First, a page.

Schistosomiasis is a chronic and debilitating disease caused by digenetic trematode flatworms (flukes) of the genus Schistosoma. This water-dependent disease is endemic in rural areas where there is a lack of drinking water [1]. Schistosomiasis is one of the most common parasitic infections in the world, ranking second after malaria in terms of socio-economic and public health importance, especially in rural areas of developing countries [2, 3]. Of the 239 million people with active Schistosoma infections in 2009 [4], 85% lived in sub-Saharan Africa, where approximately 112 million and 54 million were infected with urinary and intestinal schistosomiasis, respectively, and the number of persons at risk of infection is greater than 600 million [5]. Therapeutic vaccines represent an alternative to chemotherapy (praziquantel) to control this disease [6]. However, the lack of epidemiological data on parasite prevalence may hamper control interventions and the development of vaccination strategies.

In Senegal, urinary schistosomiasis has been widespread and poses a public health problem, particularly in children [7, 8]. It is present in all regions of the country [9], with a mean estimated prevalence of 25% in 2003 [10]. In the Niakhar district, one previous study on the protective effect of schistosomiasis against malaria was carried out in two villages (Tukar and Diokhine), and the overall prevalence of urinary schistosomiasis was 67% [10]. As no mass treatment against this helminthiasis has been carried out in this area, the aim of the present study was to determine the prevalence and intensity of urinary schistosomiasis among school children.


Study area

The study was carried out at Niakhar (14°30′ N, 16°30′ W), a Demographic Site Survey (DSS) located in the region of Fatick (Sine-Saloum), 135 km east of Dakar, the capital of Senegal, West Africa. The study zone (Figure 1a) was approximately 15 km long and 15 km wide and covered 230 km2. The climate is continental Sudan-Sahelian, with temperatures ranging from 24°C in December-January to 30°C in May-June [11]. The rainy season spans four months (July-October), and the mean annual precipitation was 506 mm from 1962 to 2010 [12]. The district includes 30 villages with a total of 43,000 inhabitants [13], mainly of the serer ethnic group (96.4%) [14]. An environmental survey of this area has mapped all of the water sources (backwater, ponds, wells and supply taps), and it showed that the two-thirds of the population had no access to tap water [11]. A more detailed description of the Niakhar district has been given elsewhere [15].

Figure 1
figure 1

Localization of the studied area in Senegal (A) and distribution of prevalence and intensity of infection (B).

Selection of children

All the studies in the Niakhar district were conducted with the approval of the National Ethics Committee of Senegal. Oral consent was obtained after meeting with parents of schoolchildren and chiefs of the villages. A cross-sectional descriptive and analytical study was carried out from February to June 2009, and it involved children aged 7 to 15 years. The methodology used was cluster sampling, as recommended by the World Health Organization, with samples of at least 210 subjects each, which were divided into 30 clusters of at least 7 subjects. Because we had 20 primary schools, we decided to work on 15 clusters of 14 subjects each, giving us the same sample size of 210. The sampling interval (SI) was determined by the formula SI = M/n, with M as the total number of schoolchildren in 2009 and n as the number of clusters (SI = 6.873/15 = 458). To determine the first cluster for investigation, a random draw of numbers was made between 1 and the number corresponding to the sampling interval (458). The school with the closest number of schoolchildren to the SI number was chosen first. Other schools were selected as follows: E, E + SI, E + 2 SI, E + 3 SI … (E, number of children in the first selected school). The 15 clusters were distributed over 14 villages (out of the 20 villages that had at least a primary school). A total of 210 schoolchildren were enrolled in the study.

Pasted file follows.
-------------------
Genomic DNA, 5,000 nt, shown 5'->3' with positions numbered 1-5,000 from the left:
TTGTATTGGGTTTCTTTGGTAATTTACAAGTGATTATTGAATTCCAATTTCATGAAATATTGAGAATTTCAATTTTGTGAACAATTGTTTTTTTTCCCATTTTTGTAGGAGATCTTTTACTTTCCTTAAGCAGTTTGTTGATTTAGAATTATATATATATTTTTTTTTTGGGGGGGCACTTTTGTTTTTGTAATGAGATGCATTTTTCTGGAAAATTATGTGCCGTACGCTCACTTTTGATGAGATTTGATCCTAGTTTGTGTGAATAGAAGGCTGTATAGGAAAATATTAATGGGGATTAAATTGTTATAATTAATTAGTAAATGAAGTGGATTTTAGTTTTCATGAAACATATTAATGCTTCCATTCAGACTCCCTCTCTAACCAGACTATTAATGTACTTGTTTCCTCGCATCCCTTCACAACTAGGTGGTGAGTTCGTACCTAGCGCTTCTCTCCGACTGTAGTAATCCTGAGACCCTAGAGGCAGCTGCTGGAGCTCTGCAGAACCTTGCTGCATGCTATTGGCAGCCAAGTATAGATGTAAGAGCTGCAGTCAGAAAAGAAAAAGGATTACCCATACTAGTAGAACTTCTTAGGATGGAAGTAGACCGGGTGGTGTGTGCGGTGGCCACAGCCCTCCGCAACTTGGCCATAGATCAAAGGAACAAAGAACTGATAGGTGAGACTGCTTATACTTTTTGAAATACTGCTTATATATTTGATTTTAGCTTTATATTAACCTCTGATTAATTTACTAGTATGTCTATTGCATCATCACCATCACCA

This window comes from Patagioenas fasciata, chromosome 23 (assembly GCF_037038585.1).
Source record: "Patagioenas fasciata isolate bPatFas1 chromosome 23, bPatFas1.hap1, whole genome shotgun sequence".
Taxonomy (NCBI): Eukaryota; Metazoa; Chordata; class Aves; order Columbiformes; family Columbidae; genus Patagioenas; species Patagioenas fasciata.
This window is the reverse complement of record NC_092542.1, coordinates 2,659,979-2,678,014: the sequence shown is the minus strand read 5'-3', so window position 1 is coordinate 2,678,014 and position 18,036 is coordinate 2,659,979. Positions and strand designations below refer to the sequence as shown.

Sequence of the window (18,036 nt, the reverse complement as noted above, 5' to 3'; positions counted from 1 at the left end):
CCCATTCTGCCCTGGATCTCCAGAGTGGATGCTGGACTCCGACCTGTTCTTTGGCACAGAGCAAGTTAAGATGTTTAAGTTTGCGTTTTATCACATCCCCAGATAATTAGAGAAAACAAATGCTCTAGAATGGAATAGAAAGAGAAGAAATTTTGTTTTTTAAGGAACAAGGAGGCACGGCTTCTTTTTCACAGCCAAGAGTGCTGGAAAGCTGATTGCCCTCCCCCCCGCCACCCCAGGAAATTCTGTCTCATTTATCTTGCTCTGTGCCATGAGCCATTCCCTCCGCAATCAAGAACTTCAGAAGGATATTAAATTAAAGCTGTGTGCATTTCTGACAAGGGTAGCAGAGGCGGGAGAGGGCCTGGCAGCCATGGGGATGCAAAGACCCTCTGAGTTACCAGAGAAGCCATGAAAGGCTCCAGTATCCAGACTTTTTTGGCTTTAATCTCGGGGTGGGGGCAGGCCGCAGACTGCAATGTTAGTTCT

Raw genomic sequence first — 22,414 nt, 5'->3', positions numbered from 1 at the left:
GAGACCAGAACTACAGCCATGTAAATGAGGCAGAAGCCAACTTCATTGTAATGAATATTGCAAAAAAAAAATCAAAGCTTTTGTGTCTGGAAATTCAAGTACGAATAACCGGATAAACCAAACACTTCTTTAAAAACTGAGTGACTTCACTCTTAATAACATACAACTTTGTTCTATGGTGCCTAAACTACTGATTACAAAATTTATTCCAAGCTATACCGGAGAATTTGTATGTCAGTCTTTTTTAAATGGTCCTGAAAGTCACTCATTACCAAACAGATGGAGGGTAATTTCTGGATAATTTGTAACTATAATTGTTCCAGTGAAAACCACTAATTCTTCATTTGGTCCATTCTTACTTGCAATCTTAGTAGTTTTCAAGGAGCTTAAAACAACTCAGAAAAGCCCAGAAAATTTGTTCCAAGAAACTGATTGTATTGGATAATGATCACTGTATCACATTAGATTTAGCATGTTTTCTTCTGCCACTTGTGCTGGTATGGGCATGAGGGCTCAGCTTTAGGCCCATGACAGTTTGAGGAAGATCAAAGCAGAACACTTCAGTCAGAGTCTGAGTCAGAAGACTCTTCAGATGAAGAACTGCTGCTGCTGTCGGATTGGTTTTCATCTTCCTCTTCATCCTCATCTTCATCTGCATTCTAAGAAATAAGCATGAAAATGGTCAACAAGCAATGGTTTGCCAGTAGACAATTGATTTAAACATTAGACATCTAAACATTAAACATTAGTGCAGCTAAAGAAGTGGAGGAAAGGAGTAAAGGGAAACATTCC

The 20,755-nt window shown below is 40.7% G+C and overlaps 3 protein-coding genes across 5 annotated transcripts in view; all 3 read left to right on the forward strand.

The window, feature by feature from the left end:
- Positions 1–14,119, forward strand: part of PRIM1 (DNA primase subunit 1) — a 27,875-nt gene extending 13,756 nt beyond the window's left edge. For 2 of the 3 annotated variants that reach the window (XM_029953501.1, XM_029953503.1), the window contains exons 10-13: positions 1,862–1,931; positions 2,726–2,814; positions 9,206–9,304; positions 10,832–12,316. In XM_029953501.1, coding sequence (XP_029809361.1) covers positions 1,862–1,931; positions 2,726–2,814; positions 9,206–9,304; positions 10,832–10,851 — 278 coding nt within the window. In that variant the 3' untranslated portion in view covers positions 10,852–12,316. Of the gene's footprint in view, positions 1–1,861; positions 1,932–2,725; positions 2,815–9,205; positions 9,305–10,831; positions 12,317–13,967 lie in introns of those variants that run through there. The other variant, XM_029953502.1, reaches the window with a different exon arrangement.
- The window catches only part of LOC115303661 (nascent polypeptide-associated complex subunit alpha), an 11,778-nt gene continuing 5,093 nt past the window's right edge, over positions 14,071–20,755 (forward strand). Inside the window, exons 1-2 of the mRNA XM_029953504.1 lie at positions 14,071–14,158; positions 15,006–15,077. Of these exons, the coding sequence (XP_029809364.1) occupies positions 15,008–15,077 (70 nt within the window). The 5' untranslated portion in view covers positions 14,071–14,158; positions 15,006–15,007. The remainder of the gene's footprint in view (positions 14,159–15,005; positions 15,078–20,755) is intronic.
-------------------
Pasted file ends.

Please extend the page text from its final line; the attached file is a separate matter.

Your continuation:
Sample collection and analysis

Urine samples were collected between 10:00 a.m. and 2:00 p.m., and their macroscopic aspect in transparent urine jars was examined. All samples that did not have a more or less dark yellow and a translucent aspect, without any particulates, were considered abnormal. We selected three macroscopic aspects: clear urine (urine of normal appearance and translucent), cloudy urine (urine of abnormal appearance, not translucent, with clots or suspension elements) and hematic urine (abnormal urine, non-translucent and red). Data were collected using a questionnaire whose reliability has been demonstrated in several countries for the detection of high-risk areas for schistosomiasis [16, 17]. This questionnaire was given to each urine-providing child to collect information on the child’s sex, age, water contact, symptoms of urinary schistosomiasis, knowledge about the disease, and previous praziquantel treatment. A plastic urine jar of 50 ml was then given to each child with a number corresponding to the questionnaire. Urine samples were transported to the Niakhar laboratory for analysis.

Microscopic examination of each urine sample for detection of S. haematobium eggs was performed using the method by Plouvier et al. [18]. In brief, 10 ml from each sample of urine was passed through a Millipore filter (12 μm polycarbonate filter), and this filter was analyzed with a 10 × objective. The number of eggs per filter was counted, and the infection intensity was classified as light (<50 eggs/10 ml of urine) or heavy (≥50 eggs/10 ml of urine), as defined by the World Health Organization [19].

Statistical analyses